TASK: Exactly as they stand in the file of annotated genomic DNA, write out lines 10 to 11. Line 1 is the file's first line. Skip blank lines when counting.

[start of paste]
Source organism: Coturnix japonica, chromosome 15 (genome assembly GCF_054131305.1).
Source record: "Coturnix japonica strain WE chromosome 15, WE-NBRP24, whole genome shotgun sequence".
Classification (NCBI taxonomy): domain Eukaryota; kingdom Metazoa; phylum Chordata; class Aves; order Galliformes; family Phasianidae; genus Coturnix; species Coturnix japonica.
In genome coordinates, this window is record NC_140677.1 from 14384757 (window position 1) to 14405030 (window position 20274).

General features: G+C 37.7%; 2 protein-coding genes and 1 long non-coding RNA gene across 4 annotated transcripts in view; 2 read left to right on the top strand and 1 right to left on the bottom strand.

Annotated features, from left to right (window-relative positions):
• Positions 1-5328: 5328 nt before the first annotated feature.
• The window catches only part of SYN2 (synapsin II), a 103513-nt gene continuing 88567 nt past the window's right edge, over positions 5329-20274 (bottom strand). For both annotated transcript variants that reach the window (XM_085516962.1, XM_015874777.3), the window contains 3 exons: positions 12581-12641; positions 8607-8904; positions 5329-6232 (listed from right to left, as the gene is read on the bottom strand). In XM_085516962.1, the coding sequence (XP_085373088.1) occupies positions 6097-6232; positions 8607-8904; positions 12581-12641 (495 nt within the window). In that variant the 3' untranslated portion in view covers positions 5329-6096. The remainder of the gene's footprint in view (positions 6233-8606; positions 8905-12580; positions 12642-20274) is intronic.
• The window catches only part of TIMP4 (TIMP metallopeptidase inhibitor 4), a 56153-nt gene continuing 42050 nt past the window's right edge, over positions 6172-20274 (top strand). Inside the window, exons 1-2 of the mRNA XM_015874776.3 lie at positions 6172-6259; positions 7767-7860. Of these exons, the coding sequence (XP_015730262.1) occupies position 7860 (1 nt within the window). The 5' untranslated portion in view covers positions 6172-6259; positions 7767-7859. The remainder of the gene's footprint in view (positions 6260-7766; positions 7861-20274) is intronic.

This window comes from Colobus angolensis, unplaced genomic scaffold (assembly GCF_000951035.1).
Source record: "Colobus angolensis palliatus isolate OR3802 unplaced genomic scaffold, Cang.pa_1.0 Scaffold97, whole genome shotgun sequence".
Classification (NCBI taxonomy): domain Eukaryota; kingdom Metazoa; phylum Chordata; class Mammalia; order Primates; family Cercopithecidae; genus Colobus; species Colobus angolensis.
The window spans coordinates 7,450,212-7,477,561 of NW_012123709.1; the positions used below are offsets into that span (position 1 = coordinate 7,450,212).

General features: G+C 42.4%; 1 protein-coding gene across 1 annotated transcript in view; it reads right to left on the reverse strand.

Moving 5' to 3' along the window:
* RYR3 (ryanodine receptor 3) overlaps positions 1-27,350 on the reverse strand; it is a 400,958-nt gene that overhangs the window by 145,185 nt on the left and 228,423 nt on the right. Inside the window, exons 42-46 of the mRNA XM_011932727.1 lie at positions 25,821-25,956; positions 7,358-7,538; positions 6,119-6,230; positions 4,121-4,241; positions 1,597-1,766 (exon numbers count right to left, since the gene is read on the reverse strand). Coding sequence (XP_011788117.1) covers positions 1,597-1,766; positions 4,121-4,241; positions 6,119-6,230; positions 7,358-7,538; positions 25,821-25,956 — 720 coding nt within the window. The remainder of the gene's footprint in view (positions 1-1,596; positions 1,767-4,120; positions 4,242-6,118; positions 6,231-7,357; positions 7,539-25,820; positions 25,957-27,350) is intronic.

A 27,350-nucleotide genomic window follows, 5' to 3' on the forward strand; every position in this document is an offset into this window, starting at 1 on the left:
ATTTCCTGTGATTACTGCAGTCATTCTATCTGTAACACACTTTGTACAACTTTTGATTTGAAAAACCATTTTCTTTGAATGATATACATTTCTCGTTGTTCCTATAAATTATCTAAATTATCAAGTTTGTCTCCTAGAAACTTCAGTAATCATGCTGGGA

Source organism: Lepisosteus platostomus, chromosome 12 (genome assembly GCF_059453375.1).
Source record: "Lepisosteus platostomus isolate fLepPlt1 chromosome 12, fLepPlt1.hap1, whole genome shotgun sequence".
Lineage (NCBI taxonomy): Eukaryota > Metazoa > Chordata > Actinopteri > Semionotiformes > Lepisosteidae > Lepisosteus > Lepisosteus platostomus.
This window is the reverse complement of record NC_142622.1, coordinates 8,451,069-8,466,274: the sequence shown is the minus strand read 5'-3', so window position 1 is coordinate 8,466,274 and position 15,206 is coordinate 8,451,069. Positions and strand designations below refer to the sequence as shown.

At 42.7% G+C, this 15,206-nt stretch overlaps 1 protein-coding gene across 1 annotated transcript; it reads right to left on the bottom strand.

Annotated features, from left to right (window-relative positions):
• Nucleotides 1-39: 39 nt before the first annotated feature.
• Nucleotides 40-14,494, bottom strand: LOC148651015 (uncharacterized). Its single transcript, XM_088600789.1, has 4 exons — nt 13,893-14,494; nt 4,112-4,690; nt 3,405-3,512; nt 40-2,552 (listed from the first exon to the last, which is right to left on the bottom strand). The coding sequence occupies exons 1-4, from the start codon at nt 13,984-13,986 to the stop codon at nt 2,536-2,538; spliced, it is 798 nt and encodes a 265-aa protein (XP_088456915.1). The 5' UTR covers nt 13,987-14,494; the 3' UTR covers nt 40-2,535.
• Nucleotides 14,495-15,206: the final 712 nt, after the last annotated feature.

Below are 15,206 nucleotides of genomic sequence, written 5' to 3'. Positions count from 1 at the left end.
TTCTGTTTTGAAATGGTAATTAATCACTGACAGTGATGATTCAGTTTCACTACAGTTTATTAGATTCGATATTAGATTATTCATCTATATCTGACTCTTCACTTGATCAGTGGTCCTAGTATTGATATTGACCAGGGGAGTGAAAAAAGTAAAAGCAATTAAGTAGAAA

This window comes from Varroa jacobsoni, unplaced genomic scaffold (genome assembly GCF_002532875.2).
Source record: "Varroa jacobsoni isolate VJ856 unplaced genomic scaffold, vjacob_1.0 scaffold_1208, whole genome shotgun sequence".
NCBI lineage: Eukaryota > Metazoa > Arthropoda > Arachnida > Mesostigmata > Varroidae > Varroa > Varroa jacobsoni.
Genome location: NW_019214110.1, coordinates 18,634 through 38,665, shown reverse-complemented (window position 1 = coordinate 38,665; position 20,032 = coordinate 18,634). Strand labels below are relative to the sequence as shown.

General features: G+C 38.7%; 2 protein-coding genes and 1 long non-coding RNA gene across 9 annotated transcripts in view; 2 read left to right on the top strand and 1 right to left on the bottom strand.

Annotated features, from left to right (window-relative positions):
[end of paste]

This window comes from Colobus angolensis, unplaced genomic scaffold (assembly GCF_000951035.1).
Source record: "Colobus angolensis palliatus isolate OR3802 unplaced genomic scaffold, Cang.pa_1.0 Scaffold97, whole genome shotgun sequence".